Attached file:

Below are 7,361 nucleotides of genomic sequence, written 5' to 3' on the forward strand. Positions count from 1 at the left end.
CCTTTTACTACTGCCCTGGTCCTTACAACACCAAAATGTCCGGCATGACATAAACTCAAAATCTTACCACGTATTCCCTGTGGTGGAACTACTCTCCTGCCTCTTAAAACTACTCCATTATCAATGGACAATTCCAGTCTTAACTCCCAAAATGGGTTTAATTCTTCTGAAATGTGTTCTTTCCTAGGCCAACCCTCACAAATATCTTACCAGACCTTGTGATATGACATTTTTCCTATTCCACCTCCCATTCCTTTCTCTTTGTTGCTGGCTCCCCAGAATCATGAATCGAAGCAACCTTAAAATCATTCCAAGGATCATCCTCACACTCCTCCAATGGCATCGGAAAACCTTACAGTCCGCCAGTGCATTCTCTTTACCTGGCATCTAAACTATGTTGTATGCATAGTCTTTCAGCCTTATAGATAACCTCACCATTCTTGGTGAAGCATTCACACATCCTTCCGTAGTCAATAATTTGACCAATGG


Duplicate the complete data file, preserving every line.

Below are 7,361 nucleotides of genomic sequence, written 5' to 3' on the forward strand. Positions count from 1 at the left end.
CCTTTTACTACTGCCCTGGTCCTTACAACACCAAAATGTCCGGCATGACATAAACTCAAAATCTTACCACGTATTCCCTGTGGTGGAACTACTCTCCTGCCTCTTAAAACTACTCCATTATCAATGGACAATTCCAGTCTTAACTCCCAAAATGGGTTTAATTCTTCTGAAATGTGTTCTTTCCTAGGCCAACCCTCACAAATATCTTACCAGACCTTGTGATATGACATTTTTCCTATTCCACCTCCCATTCCTTTCTCTTTGTTGCTGGCTCCCCAGAATCATGAATCGAAGCAACCTTAAAATCATTCCAAGGATCATCCTCACACTCCTCCAATGGCATCGGAAAACCTTACAGTCCGCCAGTGCATTCTCTTTACCTGGCATCTAAACTATGTTGTATGCATAGTCTTTCAGCCTTATAGATAACCTCACCATTCTTGGTGAAGCATTCACACATCCTTCCGTAGTCAATAATTTGACCAATGG